By ROBIN HATZIYANNIS
The library is the heart of the community. We need to tell our story," said Sarah Long, president-elect of the American Library Association (ALA), to more than 100 federal librarians gathered at the Library of Congress in late October.
Citing research findings of a surge in positive feelings for libraries yet lower levels of praise for librarians, Ms. Long said, "It is a puzzle with a few missing pieces." She began by noting that, in her recent meetings with ALA constituents, she sensed a "disconnect" between library schools and librarians "in the trenches," a problem that could be remedied with better communication between library school educators and library practitioners about new approaches to the discipline.
"Does this [disconnection] resonate with you?" she asked the audience. Many nodded, and also broached such topics as salaries and undergraduate library science programs. Ms. Long urged the listeners to encourage professional exchanges among their peers.
Many in the field also continue to struggle with the relevance of the term "librarian" while at the same time they are adapting to new technologies and demands from customers. Ms. Long's review of hiring trends also shows that information managers and research associates who do "library-type work" are in demand and offered higher salaries than traditional librarians. "A great pool of people in our field no longer call themselves librarians. But the good news is that there is a higher number of people in library schools than in past years."
"There is also a growing urgency for community in our country," said Ms. Long. As the baby boomers turn 50, their desire for a sense of community has become a priority. "Even in the smallest suburbs near my home near Chicago, there has been an increased interest in building a sense of community, from increased local journalism to building town centers."
"I am thrilled with the ideas here; they are so like my very own," she said. Preparing to announce her presidential theme, she summarized how she intends to make connections between libraries and their communities. "It begins with the reservoir of good feelings for libraries and builds on the new sense of community. The library can be the center of that community both physically and virtually," said Ms. Long.
Ms. Long began her career as a school librarian and has spent more than 20 years in public library service. For the past nine years, she has been the director of the North Suburban Library System, an organization of 680 academic, public, school and special libraries in the north and northwest suburbs of Chicago. She has also served as the director for the Multnomah County Library in Portland, Ore.; the Dauphin County Library in Harrisburg, Pa.; and the Fairfield County District Library of Lancaster, Ohio.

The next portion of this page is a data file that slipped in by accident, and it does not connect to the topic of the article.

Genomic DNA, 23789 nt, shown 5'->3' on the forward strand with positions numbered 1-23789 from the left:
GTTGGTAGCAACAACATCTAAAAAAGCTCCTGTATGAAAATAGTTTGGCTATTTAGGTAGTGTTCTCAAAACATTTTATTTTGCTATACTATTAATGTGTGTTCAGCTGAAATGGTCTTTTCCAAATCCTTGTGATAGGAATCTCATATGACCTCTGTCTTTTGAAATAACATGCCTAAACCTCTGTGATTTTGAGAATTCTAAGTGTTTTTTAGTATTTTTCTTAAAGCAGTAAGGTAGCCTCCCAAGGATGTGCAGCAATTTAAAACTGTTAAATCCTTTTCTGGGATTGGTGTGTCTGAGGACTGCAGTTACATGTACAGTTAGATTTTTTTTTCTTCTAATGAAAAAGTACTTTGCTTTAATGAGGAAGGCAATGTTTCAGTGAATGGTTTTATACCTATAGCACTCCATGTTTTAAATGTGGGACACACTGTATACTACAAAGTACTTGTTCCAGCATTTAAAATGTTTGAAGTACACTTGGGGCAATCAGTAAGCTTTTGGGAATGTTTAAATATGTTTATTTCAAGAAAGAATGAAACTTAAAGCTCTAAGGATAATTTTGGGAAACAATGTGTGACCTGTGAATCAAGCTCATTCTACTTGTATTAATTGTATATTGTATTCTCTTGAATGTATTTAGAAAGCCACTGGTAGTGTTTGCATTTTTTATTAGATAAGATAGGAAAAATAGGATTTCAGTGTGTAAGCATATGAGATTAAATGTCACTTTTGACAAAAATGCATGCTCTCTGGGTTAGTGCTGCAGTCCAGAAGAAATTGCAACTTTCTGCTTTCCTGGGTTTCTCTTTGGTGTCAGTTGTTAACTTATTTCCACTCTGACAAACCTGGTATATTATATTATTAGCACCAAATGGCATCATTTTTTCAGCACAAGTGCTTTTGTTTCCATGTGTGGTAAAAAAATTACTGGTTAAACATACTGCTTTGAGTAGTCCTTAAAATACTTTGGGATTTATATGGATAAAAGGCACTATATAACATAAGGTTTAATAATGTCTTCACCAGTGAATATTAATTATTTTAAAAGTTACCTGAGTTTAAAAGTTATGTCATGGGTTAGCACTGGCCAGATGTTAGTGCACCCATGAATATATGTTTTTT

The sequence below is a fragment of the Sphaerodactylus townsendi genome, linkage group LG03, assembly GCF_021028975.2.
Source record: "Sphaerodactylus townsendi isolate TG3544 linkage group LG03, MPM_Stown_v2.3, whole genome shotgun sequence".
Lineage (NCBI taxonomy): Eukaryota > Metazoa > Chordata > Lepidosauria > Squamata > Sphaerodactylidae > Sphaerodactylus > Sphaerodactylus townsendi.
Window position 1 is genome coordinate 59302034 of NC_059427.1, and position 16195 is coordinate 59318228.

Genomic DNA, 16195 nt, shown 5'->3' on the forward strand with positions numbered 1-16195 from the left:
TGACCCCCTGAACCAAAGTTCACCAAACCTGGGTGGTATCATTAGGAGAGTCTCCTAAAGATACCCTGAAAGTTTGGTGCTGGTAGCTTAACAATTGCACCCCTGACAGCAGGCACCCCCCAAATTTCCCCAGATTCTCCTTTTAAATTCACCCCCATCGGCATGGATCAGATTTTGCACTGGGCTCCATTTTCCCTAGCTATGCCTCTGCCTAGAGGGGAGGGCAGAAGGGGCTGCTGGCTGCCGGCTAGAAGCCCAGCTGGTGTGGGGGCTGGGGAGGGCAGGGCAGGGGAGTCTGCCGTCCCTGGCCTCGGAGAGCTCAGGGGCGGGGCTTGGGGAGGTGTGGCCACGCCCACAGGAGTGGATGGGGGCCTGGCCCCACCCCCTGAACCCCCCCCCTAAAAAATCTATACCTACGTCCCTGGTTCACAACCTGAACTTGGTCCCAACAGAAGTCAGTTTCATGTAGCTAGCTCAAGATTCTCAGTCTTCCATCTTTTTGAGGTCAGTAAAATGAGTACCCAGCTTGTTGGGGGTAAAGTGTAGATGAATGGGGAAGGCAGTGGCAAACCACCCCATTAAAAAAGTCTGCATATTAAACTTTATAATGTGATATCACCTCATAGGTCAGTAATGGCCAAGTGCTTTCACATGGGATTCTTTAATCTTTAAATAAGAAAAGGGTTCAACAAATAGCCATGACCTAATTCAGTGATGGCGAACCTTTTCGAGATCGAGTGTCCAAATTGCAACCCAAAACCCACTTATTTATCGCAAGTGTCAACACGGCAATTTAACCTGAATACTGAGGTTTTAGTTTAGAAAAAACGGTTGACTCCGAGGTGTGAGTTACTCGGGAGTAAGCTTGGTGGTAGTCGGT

Since 1978, Ms. Long has been active in ALA, serving on award, election and telecommunications committees. She is also a former Public Library Association president and chair of many of its conference, legislative and affiliates efforts. Among her honors and awards, she counts four John Cotton Dana Library Public Relations Awards and has been listed in Who's Who in America since 1986.
Deputy Librarian of Congress Donald L. Scott welcomed guests to Ms. Long's presentation, titled "Future Librarianship," which was sponsored by the Federal Librarian's Round Table (FLRT), the Federal Library and Information Center Committee (FLICC), the District of Columbia Library Association (DCLA), the Library of Congress Professional Association (LCPA) and the Armed Forces Libraries Round Table (AFLRT). "As the Library approaches its bicentennial, I invite you to join in this national celebration for all libraries," said Mr. Scott. Remarking on both the depth and scope of the responsibilities librarians and the Library of Congress share, he reminded the audience that "we must ensure that whatever vehicle transferred the written word, we must keep it, and add it to the newest vehicles."
FLRT President Andrea Gruhl introduced Ms. Long and thanked the Planning Committee of Sarah Striner, Betty Landesman, Joan Taylor, Shirley Loo, and Doria Grimes. She also thanked Anna Bohlin of FLICC for her assistance. Ms. Gruhl then asked the heads of the co-sponsoring organizations and recognized LCPA President Sarah Striner, FLICC Executive Director Susan M. Tarr, DCLA President Mary Augusta Thomas and AFLRT President Katie Gillen, who was unable to attend.
Ms. Hatziyannis is with FLICC/FEDLINK.